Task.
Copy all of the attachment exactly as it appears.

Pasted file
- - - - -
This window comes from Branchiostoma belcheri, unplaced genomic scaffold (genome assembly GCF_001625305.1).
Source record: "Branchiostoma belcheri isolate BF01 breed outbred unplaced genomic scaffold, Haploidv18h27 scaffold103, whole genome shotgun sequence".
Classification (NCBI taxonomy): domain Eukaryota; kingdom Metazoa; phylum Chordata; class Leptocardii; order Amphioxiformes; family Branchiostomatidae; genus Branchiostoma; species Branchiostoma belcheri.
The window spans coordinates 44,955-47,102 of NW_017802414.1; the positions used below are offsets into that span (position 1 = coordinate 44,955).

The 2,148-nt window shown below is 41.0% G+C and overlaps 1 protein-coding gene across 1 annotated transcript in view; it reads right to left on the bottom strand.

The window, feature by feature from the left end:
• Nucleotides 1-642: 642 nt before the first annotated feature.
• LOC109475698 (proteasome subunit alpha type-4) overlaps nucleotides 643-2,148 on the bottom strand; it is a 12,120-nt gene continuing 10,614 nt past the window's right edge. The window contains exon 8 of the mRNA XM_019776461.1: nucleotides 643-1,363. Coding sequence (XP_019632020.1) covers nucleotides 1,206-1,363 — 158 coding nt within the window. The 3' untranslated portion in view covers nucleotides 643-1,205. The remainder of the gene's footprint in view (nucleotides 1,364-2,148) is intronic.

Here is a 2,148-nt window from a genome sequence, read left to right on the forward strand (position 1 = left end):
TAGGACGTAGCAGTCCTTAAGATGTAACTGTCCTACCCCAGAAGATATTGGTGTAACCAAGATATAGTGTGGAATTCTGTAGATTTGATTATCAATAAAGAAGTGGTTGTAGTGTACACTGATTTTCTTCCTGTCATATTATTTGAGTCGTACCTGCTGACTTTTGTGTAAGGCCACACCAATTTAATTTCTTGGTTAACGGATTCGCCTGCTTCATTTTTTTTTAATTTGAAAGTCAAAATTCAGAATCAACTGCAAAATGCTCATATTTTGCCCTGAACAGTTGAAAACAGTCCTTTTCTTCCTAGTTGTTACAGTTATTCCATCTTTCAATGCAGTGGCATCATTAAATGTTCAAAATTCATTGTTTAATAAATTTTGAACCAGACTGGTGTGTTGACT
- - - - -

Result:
This window comes from Branchiostoma belcheri, unplaced genomic scaffold (genome assembly GCF_001625305.1).
Source record: "Branchiostoma belcheri isolate BF01 breed outbred unplaced genomic scaffold, Haploidv18h27 scaffold103, whole genome shotgun sequence".
Classification (NCBI taxonomy): domain Eukaryota; kingdom Metazoa; phylum Chordata; class Leptocardii; order Amphioxiformes; family Branchiostomatidae; genus Branchiostoma; species Branchiostoma belcheri.
The window spans coordinates 44,955-47,102 of NW_017802414.1; the positions used below are offsets into that span (position 1 = coordinate 44,955).

The 2,148-nt window shown below is 41.0% G+C and overlaps 1 protein-coding gene across 1 annotated transcript in view; it reads right to left on the bottom strand.

The window, feature by feature from the left end:
• Nucleotides 1-642: 642 nt before the first annotated feature.
• LOC109475698 (proteasome subunit alpha type-4) overlaps nucleotides 643-2,148 on the bottom strand; it is a 12,120-nt gene continuing 10,614 nt past the window's right edge. The window contains exon 8 of the mRNA XM_019776461.1: nucleotides 643-1,363. Coding sequence (XP_019632020.1) covers nucleotides 1,206-1,363 — 158 coding nt within the window. The 3' untranslated portion in view covers nucleotides 643-1,205. The remainder of the gene's footprint in view (nucleotides 1,364-2,148) is intronic.

Here is a 2,148-nt window from a genome sequence, read left to right on the forward strand (position 1 = left end):
TAGGACGTAGCAGTCCTTAAGATGTAACTGTCCTACCCCAGAAGATATTGGTGTAACCAAGATATAGTGTGGAATTCTGTAGATTTGATTATCAATAAAGAAGTGGTTGTAGTGTACACTGATTTTCTTCCTGTCATATTATTTGAGTCGTACCTGCTGACTTTTGTGTAAGGCCACACCAATTTAATTTCTTGGTTAACGGATTCGCCTGCTTCATTTTTTTTTAATTTGAAAGTCAAAATTCAGAATCAACTGCAAAATGCTCATATTTTGCCCTGAACAGTTGAAAACAGTCCTTTTCTTCCTAGTTGTTACAGTTATTCCATCTTTCAATGCAGTGGCATCATTAAATGTTCAAAATTCATTGTTTAATAAATTTTGAACCAGACTGGTGTGTTGACT